May 25, 2019

Indonesian ambassador in US blasts EU on palm oil stance

In the picture H.E. Ambassador I Gusti Wesaka Puja, Anton Lutter, H.E. Ambassador Mahendra Siregar . Photography by A. Lutter.

By Anton Lutter.

The newly appointed ambassador of Indonesia at Washington DC H.E. Mahendra Siregar made an impressive speech during a meeting organized by the Indonesia Nederland Society at the senatebuilding in The Hague on the 4th of April.

Former minister of Defense and senator Dr. Willem van Eekelen chaired the meeting which – among many others – was attended by the president of the senate Mrs. Ankie Broekers-Knol and the Indonesian ambassador to The Netherlands H.E. I Gusti Anak Wesaka Puja.

Indonesia Ambassador to Washington DC H.E. Mahendra Siregar.

Ambassador Siregar, previously executive director of the Council of Palm Oil Producing Countries (CPOPC), intended to speak frankly and so he did: 

“the EU Commission with the full support of member states and various vested interests have decided to adopt a Delegated Act (DA) under Renewable Energy Directive (RED) II that will phase out and ban the use of palm oil in the EU biofuel sector no later than 2030. Calls are growing within Europe for an immediate ban on palm oil classified as high-risk of Indirect Land Use Change (ILUC). Certain EU member states such as France have revealed the mercantile approach of Europe by demanding that their private sector, especially the Hydrogenated Vegetable Oil/HVO Industries (also known as the advanced or next-generation biofuel), stop sourcing palm oil in favour of rapeseeds”.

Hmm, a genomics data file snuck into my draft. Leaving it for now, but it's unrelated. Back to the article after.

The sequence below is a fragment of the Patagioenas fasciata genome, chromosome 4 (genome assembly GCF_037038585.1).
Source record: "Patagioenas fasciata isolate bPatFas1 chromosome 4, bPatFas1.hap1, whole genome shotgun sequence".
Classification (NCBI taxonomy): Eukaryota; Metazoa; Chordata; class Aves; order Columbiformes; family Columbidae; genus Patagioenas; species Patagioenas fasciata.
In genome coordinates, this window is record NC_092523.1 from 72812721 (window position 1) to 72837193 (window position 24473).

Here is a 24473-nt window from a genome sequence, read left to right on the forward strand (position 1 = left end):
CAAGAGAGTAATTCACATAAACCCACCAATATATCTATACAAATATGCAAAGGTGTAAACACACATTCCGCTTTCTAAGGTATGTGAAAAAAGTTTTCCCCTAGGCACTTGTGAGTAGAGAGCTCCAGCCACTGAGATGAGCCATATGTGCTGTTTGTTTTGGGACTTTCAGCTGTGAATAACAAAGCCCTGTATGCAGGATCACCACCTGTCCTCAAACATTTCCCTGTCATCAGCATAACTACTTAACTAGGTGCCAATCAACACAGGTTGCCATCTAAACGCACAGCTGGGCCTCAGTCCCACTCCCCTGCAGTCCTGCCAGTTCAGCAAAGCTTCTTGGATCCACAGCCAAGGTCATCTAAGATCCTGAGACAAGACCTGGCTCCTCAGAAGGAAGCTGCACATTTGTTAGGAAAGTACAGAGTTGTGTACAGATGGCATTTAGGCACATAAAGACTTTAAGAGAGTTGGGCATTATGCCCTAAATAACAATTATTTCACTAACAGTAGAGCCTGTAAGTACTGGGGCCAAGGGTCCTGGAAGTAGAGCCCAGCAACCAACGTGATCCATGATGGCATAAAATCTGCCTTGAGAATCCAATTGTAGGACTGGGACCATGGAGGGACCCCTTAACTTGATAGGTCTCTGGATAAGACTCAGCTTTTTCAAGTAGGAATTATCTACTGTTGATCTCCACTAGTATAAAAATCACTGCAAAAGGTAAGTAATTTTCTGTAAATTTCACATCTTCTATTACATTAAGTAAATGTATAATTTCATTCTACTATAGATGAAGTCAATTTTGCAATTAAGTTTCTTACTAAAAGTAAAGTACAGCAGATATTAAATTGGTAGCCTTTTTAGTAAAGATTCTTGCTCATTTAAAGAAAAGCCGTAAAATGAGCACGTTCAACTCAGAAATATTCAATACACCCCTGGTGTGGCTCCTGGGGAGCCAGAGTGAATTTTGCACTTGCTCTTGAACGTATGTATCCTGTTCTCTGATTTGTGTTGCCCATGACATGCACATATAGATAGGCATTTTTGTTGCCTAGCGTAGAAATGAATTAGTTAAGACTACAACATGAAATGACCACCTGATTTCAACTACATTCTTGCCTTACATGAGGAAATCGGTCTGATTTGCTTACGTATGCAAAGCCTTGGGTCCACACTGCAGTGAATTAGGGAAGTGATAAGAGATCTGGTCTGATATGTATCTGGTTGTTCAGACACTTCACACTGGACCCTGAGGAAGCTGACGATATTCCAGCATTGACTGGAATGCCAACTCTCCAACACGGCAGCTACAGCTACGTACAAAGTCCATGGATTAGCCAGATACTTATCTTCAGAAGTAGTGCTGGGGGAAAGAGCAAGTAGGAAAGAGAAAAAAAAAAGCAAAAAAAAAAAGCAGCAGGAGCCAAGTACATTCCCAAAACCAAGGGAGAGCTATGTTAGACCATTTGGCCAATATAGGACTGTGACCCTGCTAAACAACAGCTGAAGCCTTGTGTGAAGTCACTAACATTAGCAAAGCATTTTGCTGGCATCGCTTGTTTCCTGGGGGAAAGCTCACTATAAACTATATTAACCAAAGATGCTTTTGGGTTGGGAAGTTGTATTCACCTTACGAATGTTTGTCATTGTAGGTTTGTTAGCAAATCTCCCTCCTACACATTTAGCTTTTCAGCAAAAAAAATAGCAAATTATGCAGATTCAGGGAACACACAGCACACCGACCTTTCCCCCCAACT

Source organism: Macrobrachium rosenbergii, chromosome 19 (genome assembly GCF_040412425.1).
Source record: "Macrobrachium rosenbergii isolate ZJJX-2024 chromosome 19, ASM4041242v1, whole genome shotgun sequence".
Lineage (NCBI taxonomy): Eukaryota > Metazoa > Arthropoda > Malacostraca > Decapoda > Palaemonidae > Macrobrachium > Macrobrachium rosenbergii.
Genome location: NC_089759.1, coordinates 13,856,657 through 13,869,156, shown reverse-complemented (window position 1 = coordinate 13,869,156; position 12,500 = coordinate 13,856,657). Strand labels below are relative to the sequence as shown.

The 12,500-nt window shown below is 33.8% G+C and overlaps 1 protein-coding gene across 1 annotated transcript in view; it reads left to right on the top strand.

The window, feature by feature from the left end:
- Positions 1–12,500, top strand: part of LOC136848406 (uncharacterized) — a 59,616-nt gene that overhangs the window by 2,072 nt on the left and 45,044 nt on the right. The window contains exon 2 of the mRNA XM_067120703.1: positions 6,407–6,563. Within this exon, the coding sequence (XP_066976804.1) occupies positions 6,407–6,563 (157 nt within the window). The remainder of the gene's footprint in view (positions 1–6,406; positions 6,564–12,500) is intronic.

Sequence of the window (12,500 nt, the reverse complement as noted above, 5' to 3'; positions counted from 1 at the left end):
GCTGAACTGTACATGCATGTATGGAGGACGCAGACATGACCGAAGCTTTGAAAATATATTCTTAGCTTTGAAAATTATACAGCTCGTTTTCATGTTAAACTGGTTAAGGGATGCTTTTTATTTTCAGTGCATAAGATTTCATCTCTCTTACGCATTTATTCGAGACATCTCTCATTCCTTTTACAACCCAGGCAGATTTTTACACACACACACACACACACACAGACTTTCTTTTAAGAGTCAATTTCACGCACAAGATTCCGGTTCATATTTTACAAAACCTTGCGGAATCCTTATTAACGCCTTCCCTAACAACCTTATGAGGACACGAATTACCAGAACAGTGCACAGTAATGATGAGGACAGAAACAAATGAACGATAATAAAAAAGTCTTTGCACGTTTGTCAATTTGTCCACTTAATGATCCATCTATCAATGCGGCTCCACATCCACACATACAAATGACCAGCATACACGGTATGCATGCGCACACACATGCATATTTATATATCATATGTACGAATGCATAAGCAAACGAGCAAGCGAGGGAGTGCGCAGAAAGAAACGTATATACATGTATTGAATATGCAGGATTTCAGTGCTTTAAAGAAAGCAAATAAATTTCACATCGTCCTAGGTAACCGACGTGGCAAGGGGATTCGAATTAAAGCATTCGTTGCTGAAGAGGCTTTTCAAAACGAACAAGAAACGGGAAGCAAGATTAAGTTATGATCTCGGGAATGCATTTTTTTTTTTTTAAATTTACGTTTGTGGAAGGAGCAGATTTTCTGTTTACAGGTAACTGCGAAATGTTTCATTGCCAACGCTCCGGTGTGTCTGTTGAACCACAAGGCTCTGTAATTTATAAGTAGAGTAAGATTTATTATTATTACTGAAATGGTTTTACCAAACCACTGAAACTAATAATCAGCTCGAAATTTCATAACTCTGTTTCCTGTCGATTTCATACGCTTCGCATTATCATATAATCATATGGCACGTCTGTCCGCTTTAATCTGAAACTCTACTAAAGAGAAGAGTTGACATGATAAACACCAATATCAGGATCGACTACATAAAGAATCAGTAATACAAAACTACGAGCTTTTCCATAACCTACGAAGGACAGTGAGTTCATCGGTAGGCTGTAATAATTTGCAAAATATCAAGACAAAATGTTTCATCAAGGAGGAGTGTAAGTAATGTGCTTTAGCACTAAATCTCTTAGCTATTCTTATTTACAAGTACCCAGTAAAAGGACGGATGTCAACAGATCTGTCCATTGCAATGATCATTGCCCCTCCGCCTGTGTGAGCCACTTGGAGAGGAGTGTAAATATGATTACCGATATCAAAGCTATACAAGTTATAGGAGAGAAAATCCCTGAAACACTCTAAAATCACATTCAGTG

The prohibition of crude palm oil will hit at least 16 million people many of them labourers, probably losing their jobs and creating social tensions. Indonesia is the largest palm oil producing country and these EU policies will have a significantly effect on the almost 4 million Indonesians working on oil palm plantations. At the same time it’s obvious the ban on palm oil will protect the EU market of its oils like sunflower and rapeseed oil, which the Indonesian government qualifies as discriminatory.

Siregar argumented that: